Linda Cureton, NASA CIO, on Her Entrepreneurial Plans
The NextWomen Career Theme: Technology
For this month’s theme, we will be interviewing a number of women from around the globe who have reached the top of the world’s most prestigious and/or male dominated professions.
To celebrate the achievements of women everywhere, we are publishing this month's most high profile interview to coincide with International Women's Day. We are honoured to bring you the story of Linda Cureton, Chief Information Officer at NASA, a true female hero.
Linda Y. Cureton is the Chief Information Officer (CIO) for the National Aeronautics and Space Administration (NASA). As NASA CIO, she provides the requisite leadership to transform the management of information technology (IT) capabilities and services to support and enable NASA's mission.
Linda was appointed as the NASA CIO in September 2009. Prior to this appointment, she served as the CIO of the NASA Goddard Space Flight Center (GSFC) and led the Information Technology and Communications Directorate.
Prior to her arrival at GSFC, Linda served as the Deputy Chief Information Officer of the Bureau of Alcohol, Tobacco, and Firearms (ATF) and led the Office of Science and Technology as Deputy Assistant Director. The Office of Science and Technology is responsible for providing leadership in the innovative and efficient application of science and technology used to collect, clarify, and communicate information needed to reduce violent crime, collect revenue and protect the public. Previously, Linda served in executive positions at the Department of Energy and the Department of Justice.
As a strong advocate for the practical application of technology, Linda has served as a member of organizations such as the Government Information Technology Investment Council, the American Council for Technology, and Women in Technology.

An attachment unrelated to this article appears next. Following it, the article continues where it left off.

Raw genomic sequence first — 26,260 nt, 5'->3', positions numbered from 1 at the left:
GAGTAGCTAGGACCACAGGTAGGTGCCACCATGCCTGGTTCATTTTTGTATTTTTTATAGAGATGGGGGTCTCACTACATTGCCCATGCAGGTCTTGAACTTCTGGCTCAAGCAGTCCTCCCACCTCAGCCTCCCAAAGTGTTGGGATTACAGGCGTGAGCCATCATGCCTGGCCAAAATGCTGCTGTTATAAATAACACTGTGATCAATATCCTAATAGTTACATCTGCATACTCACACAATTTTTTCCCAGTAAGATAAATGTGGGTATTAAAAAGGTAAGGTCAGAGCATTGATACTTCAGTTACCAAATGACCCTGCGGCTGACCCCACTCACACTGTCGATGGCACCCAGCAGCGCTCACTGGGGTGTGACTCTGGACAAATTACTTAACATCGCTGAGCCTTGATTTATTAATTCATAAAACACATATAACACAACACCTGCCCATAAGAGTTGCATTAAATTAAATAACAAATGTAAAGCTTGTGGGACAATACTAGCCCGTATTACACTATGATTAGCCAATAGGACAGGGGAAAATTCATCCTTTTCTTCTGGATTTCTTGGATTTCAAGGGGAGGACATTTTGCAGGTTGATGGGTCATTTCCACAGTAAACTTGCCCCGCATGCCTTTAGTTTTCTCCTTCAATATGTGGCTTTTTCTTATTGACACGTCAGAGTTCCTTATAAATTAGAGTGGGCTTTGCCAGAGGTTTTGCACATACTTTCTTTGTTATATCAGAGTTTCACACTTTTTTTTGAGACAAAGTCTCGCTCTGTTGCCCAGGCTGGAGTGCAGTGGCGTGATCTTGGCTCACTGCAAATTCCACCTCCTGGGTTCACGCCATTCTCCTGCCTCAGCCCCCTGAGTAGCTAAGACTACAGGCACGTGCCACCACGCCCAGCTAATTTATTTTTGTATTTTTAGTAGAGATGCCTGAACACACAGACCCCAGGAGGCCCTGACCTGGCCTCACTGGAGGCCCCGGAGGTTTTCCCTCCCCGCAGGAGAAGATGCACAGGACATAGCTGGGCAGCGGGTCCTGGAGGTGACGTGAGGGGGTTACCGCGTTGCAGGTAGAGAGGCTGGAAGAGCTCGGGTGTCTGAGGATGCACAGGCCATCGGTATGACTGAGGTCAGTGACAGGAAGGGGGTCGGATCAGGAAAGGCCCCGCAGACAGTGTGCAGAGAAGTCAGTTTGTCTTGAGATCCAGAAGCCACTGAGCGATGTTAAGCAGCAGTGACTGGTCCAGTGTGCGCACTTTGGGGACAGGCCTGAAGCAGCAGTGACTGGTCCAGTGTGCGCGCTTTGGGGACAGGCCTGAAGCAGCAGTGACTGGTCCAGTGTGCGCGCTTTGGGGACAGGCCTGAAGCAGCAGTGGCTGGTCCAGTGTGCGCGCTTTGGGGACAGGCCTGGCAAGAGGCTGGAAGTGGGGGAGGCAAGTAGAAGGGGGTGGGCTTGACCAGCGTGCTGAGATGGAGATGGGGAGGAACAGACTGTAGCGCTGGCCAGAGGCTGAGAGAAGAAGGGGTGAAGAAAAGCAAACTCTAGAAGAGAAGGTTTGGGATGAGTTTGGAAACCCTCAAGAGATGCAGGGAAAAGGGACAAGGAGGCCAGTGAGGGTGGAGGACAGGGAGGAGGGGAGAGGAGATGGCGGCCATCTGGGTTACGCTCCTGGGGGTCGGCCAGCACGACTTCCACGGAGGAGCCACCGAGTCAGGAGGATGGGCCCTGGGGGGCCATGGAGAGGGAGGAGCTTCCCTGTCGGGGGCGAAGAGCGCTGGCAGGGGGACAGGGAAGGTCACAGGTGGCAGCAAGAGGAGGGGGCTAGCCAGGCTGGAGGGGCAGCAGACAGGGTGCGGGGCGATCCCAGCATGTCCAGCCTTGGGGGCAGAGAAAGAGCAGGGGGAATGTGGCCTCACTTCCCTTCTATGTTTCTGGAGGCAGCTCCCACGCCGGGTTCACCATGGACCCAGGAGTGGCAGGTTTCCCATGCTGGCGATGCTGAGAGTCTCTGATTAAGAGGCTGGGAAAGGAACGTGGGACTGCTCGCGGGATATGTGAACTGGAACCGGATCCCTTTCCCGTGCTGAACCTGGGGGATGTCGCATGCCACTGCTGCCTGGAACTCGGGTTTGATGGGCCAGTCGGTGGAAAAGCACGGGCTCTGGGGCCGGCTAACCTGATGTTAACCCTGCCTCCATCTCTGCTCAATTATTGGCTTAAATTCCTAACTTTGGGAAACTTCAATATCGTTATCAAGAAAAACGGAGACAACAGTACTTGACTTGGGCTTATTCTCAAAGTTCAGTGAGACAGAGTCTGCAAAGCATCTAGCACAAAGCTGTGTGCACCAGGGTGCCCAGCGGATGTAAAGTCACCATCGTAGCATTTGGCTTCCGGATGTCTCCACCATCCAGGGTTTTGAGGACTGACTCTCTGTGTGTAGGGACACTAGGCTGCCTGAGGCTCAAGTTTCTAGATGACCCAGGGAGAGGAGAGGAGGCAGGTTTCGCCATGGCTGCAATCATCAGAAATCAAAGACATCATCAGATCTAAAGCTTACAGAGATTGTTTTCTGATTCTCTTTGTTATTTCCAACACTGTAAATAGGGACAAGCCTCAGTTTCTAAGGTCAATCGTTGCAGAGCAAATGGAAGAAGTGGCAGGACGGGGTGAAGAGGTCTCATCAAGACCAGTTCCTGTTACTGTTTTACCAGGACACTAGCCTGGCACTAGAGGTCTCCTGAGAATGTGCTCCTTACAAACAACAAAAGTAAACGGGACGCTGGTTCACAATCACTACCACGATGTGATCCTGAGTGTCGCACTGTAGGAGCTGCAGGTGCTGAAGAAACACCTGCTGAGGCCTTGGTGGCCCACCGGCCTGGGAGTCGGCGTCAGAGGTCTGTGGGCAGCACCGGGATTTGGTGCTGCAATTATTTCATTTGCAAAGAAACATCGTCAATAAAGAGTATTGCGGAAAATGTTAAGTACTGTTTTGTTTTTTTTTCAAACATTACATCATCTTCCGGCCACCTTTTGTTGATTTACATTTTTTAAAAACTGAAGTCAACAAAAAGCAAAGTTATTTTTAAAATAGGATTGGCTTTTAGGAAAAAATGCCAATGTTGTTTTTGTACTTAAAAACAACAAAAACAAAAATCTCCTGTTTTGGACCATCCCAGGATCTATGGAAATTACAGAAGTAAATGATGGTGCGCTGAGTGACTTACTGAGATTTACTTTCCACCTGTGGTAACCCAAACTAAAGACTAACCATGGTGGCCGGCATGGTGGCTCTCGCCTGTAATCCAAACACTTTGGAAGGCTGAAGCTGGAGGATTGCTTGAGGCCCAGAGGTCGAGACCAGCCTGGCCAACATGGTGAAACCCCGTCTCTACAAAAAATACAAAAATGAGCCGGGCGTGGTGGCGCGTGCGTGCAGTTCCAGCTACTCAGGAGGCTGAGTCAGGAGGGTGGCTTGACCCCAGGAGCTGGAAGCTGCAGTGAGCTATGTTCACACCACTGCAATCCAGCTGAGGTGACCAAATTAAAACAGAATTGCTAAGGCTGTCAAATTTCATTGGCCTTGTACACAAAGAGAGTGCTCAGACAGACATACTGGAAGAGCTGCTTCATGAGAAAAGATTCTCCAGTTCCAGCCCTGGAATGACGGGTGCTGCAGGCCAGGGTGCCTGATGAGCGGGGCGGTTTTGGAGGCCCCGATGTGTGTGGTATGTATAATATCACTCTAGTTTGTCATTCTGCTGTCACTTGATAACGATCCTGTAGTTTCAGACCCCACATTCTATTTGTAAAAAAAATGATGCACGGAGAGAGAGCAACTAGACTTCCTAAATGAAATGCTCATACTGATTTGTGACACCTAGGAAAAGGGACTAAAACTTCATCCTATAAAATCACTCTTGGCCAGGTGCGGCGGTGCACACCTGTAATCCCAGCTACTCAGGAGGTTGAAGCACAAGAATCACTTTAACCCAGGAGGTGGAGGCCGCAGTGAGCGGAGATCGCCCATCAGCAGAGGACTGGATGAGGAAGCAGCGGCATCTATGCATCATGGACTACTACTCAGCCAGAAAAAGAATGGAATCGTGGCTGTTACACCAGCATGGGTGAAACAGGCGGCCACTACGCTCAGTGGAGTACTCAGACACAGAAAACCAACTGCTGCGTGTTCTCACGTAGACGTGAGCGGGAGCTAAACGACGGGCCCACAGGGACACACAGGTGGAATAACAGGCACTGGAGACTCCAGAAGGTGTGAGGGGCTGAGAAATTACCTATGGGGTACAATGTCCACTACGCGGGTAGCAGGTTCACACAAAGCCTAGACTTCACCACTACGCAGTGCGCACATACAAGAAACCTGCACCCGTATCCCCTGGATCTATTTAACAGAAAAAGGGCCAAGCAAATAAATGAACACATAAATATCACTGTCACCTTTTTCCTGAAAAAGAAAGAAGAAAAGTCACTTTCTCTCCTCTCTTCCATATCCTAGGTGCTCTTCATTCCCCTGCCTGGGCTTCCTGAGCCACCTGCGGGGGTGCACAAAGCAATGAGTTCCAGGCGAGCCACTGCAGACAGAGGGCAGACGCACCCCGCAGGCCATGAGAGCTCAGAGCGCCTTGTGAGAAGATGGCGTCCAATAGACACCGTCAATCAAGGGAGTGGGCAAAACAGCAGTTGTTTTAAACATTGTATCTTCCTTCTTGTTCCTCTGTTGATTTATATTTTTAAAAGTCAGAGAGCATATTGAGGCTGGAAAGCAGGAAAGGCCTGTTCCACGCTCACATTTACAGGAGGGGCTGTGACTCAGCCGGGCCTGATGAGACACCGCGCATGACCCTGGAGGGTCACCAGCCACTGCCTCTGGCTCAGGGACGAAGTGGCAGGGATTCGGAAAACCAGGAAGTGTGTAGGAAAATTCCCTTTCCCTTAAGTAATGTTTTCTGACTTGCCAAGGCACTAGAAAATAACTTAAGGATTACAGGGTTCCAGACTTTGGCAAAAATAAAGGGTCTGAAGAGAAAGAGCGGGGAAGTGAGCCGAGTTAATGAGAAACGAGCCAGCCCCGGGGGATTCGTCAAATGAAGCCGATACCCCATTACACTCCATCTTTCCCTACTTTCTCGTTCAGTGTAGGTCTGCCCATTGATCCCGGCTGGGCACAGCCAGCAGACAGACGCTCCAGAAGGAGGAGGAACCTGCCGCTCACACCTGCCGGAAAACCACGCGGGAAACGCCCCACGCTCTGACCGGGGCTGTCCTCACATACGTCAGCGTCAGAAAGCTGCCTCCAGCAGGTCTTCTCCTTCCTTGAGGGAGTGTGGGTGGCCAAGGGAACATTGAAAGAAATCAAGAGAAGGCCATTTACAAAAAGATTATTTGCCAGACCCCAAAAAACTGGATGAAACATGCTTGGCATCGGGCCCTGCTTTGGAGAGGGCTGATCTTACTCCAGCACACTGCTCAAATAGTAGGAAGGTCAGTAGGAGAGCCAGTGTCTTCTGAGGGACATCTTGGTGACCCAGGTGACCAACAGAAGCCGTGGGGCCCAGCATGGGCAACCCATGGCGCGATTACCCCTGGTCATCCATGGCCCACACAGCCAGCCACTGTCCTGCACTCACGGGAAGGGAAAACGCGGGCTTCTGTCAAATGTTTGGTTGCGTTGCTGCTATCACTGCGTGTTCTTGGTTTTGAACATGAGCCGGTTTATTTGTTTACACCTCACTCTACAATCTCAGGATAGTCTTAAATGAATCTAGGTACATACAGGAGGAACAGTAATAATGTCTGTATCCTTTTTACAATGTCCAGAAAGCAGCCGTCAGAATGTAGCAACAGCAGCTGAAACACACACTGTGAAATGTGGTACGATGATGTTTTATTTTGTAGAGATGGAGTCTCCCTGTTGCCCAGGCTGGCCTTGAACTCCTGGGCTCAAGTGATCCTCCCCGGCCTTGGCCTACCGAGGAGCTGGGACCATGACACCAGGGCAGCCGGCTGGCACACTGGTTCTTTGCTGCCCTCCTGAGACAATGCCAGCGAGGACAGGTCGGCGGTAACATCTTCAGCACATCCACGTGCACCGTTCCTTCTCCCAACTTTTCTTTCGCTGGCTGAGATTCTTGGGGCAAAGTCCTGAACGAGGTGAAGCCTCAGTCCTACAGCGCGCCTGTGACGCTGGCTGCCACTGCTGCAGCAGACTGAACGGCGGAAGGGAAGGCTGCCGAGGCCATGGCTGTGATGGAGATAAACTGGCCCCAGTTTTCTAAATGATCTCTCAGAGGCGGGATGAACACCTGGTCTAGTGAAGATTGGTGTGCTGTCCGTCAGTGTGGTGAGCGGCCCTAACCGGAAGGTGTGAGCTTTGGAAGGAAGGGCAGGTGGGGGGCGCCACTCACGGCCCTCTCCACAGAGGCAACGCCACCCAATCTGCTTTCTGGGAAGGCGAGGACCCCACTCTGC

Linda earned a Bachelor of Science Degree from Howard University in 1980 graduating magna cum laude with a major in Mathematics and a minor in Latin. She also received a Master of Science Degree in Applied Mathematics from Johns Hopkins University in 1994, and a Post-Master's Advanced Certificate in Applied Mathematics from Johns Hopkins University in 1996. She performed extensive research in numerical analysis and has been published in the "Journal of Sound and Vibration."
We spoke to Linda about the challenges and highlights of her career; her advice for budding technologists; and her post-retirement entrepreneurial plans.
TNW: What are the main responsibilities of your current role as CIO at NASA?
LC: My main responsibilities are as a member of the NASA executive team advising the Administrator on all matters related to Information Technology. In addition, the NASA CIO provides centralized desktop and network services to the entire agency. I also serve on the Federal CIO Council supporting the White House in implementing government-wide strategies that promote increased efficiency and effectiveness.
TNW: What do you enjoy most about what you do?
LC: Being a part of the executive team enables me to have a front seat to some spectacular moments in NASA history, like being at Kennedy Space Center to see the Space Shuttle launch.
I really love solving problems and coming up with creative solutions.
TNW: What is the biggest challenge you face in your role and how do you tackle it?
The biggest challenge is being able to provide technology for the most brilliant minds in the universe.
The resistance to change is great, so coming up with ways to get them onboard with my vision for the agency is tantamount. In my organization, having technical credibility is required to even begin moving forth a change agenda. After that, I find that resilience coupled with courage is critical.
There will inevitably be setbacks and roadblocks. Resilience is needed to overcome those setbacks and to keep coming back to try again.
TNW: What three pieces of advice would you give to someone starting a career as a technologist?
LC: Keep a laser sharp focus on your initial vision and have the courage to stick with it.